On International Women’s Day, we celebrate the achievements of women, including those who’ve been helping out in the fight against COVID-19.
Women are at the frontlines of the COVID-19 crisis as health care workers, caregivers, community organizers and leaders in fighting the pandemic.
Syrian refugee in Libya, Maha, a mother-of-five, is a community outreach volunteer in Tripoli with UNHCR partner, the International Rescue Committee (IRC), helping other refugees and asylum seekers to understand how to access health services and assistance, providing counselling and follow-ups.
“Before the COVID pandemic, I used to do a lot of home visits, but then everything changed. We turned a lot to social media apps. Slowly, now, we are doing more home visits - that’s important for many people, especially Syrians, who are very social and like to do everything face-to-face.”
“I’ve been a community outreach volunteer with IRC for the past two years. My work mostly involves giving advice and information on where people can get information and access to medical services”.
UNHCR’s partner IRC is providing primary health care to about 43,000 registered refugees and asylum-seekers in Libya at the Community Day Centre in Tripoli and at a number of Primary Health Care Centres (PHCC’s) in several neighborhoods in Tripoli. It runs a community outreach volunteer programme with refugees who help to provide counselling, as well as spreading information more widely about services and assistance provided. IRC also operates a 24/7 medical emergency hotline providing assistance to those in need of urgent care through an ambulance service and referral to specialized clinics. UNHCR’s urban medical programme receives substantial financial support from the European Union Trust Fund for Africa (EUTF).
“This work is very important for me. I feel I can help other people, because of the things I saw and went through in Syria. After that, I said: ‘Any help I can give, I will do’. My husband was supportive. He knew I wanted to do this, to help others. The situation in Libya is difficult, and even harder with COVID; many people don’t have jobs, are suffering and need any help they can get.”
The COVID-19 pandemic further deteriorated the already weak health situation for many refugees and asylum-seekers in Libya. With emergency measures in place to curb the spread of the virus, including movement restrictions and social distancing, access to health services was and continues to be impacted. For this reason, the support provided by community outreach volunteers is more important than ever.
“Of course, I was worried about working during this COVID time, but I never thought about stopping. I took precautions. I wanted to work to help people: I’m a humanitarian”, said Maha.
“Because people had to stay at home due to COVID, we are now seeing more domestic problems; families are having more arguments and there are more frictions. Children are at home all the time, and things get difficult to handle. It impacts on everyone. There are more cases of domestic violence and divorce during this time”, she added. UNHCR’s programme on gender-based violence is providing services for SGBV survivors, while psycho-social services are also provided for individuals and groups, with many sessions taking place online and via the phone.
The COVID-19 pandemic has made daily life in Libya, which was already very-challenging for refugees and asylum-seekers, even harder. Although a ceasefire is in place and security conditions have eased, COVID-19 restrictions have made it harder for people to find casual work, and they are finding it a struggle to pay rent and daily necessities, due to the ongoing liquidity crisis. UNHCR’s emergency food assistance programme, run jointly with WFP, and supported by the EUTF, began last year to provide some support for the most food-insecure when the COVID pandemic first appeared in Libya.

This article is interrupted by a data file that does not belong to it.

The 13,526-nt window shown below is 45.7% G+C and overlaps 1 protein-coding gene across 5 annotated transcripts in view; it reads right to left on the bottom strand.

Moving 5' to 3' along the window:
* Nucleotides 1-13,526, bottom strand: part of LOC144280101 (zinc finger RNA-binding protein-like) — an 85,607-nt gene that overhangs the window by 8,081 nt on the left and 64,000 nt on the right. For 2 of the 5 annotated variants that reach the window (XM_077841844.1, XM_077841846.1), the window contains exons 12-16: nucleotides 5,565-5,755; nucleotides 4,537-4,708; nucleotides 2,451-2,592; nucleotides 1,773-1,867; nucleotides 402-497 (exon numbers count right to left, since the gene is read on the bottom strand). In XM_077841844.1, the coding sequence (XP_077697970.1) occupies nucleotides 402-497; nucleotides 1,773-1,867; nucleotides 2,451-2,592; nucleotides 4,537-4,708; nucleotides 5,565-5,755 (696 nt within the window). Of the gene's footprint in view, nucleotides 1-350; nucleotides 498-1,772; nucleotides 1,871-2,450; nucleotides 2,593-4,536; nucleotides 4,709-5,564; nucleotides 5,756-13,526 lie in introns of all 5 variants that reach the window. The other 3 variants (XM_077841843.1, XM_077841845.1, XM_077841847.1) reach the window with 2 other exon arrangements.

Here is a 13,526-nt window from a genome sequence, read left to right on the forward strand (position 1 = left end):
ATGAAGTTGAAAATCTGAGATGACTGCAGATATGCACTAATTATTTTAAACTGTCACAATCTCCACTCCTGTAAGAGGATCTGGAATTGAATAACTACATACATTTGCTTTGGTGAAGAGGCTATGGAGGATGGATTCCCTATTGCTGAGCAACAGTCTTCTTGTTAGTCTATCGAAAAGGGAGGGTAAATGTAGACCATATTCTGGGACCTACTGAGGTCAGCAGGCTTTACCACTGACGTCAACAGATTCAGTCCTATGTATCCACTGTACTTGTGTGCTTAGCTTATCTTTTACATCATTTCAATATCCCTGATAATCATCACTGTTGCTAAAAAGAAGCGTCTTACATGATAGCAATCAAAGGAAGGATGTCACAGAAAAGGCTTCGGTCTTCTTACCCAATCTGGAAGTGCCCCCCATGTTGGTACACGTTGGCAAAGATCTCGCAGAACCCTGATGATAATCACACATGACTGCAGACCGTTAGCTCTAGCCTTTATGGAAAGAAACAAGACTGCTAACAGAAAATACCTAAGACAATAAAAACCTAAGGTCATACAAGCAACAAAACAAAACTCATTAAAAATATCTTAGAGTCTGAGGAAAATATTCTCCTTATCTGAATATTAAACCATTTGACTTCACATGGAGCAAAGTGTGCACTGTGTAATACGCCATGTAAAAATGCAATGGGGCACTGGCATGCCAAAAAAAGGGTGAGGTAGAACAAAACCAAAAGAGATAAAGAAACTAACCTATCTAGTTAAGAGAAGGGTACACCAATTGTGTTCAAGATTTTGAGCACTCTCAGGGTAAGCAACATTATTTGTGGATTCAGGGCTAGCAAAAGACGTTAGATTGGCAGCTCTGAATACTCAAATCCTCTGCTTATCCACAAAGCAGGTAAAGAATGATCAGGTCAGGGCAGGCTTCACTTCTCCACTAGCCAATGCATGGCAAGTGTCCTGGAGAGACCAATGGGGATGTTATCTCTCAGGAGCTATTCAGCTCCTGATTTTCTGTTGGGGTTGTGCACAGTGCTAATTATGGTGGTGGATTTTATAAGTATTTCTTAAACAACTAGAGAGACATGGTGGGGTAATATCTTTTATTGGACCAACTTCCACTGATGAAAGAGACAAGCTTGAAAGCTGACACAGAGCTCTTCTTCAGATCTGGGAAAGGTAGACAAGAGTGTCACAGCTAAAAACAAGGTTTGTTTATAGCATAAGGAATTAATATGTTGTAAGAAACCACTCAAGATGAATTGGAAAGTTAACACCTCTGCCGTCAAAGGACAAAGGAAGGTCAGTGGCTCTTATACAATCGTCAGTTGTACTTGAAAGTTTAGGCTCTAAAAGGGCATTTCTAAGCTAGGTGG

Maha and her outreach volunteer colleagues observe, however, that women are resilient and creative in finding opportunities to support themselves and their families in difficult times – citing examples such as selling home-made crafts or food prepared at home. With the financial support from the EUTF, women like Maha are able to continue to play a vital role in their support of community members by providing information but foremost psychological support well needed during these challenging times.
“On this women’s day, my message to other women is do not to give up. I know their situations are difficult and I see a lot of people who are depressed, who want to stay at home and not do anything. I hope that nothing stops us from pursuing our ambitions. Not a disease or anything. With measures in place, we can prevent it. We don’t want to just sit and wait this virus to end. I advise all women to continue persevering in their daily lives and work. “
The North of Africa window of the EU Emergency Trust Fund for Africa (EUTF Africa) is supporting financially the Community Day Centre in Tripoli and its community outreach volunteer programme. Providing counselling and spreading information about health services and psycho-social assistance for vulnerable people, in particular for women, are part of the core priorities of the EUTF’s protection activities in Libya. The Trust Fund has mobilised so far €455 million in Libya, out which the majority of the funds goes to the protection of the most vulnerable, in particular women and children.
See UNHCR's publication for information too: https://www.facebook.com/UNHCRTripoli/posts/1216382908759338
- Publication date
- 8 March 2021
- Region and Country
- Improved migration management